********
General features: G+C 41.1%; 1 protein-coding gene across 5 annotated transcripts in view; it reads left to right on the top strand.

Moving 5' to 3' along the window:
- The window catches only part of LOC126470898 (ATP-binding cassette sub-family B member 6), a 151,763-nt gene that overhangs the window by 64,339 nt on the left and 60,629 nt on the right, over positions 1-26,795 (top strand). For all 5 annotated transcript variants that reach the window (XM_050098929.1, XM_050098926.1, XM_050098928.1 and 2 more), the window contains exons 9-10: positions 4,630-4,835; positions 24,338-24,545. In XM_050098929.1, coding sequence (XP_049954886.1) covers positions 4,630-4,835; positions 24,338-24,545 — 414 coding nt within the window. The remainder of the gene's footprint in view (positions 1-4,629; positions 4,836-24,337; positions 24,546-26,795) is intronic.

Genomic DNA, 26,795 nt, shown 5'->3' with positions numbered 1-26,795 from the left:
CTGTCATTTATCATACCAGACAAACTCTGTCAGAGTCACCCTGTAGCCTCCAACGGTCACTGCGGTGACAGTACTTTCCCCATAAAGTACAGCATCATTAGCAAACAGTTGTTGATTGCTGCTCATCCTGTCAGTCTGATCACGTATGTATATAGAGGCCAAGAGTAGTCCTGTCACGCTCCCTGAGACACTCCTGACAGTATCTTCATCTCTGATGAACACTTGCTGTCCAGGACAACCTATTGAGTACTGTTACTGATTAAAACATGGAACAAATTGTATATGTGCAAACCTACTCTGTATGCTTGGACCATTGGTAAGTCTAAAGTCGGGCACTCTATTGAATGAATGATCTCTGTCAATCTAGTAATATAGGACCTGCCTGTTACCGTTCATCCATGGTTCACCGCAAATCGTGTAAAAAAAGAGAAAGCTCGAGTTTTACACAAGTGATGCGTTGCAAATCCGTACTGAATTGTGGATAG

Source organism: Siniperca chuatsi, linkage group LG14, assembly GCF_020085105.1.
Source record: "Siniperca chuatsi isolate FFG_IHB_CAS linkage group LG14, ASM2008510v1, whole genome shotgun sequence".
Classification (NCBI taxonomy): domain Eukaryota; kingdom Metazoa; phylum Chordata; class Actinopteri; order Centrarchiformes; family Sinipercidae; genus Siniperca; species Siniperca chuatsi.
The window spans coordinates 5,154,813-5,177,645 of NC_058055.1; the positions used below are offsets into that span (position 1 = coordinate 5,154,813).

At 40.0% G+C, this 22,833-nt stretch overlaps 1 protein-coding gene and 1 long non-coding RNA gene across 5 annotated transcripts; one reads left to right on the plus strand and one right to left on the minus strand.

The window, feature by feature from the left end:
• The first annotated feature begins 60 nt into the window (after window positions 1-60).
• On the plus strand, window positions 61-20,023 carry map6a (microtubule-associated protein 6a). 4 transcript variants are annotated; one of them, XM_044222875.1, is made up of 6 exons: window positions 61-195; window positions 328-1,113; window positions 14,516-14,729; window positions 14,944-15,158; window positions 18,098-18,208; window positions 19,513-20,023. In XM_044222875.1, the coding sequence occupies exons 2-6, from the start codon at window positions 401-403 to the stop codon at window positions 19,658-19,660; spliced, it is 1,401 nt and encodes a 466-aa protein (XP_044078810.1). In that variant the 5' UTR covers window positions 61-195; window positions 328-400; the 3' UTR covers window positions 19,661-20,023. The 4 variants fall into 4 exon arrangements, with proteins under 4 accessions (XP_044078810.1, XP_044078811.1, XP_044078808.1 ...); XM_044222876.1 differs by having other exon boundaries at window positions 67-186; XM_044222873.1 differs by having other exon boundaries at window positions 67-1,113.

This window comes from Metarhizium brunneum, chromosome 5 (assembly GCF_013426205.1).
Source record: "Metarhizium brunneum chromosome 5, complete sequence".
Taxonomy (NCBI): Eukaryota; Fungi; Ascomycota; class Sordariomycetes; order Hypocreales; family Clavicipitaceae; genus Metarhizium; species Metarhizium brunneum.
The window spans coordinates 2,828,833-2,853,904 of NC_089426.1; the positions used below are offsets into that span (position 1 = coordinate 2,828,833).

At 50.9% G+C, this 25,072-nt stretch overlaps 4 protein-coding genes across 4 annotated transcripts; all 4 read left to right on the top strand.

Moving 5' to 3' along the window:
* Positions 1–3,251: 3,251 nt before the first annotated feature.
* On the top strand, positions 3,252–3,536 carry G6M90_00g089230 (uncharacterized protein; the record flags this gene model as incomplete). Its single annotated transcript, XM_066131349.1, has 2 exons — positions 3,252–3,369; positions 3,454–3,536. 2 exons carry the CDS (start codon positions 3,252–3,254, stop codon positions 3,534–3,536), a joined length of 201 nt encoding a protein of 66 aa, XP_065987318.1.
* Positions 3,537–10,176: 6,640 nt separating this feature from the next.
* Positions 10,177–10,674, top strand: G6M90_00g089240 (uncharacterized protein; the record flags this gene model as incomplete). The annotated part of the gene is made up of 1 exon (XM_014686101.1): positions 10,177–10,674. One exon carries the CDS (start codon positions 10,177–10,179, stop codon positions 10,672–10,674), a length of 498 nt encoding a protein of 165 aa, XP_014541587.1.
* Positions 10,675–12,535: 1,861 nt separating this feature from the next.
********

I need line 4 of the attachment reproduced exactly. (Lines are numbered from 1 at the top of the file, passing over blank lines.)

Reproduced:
Genomic DNA, 26,795 nt, shown 5'->3' with positions numbered 1-26,795 from the left: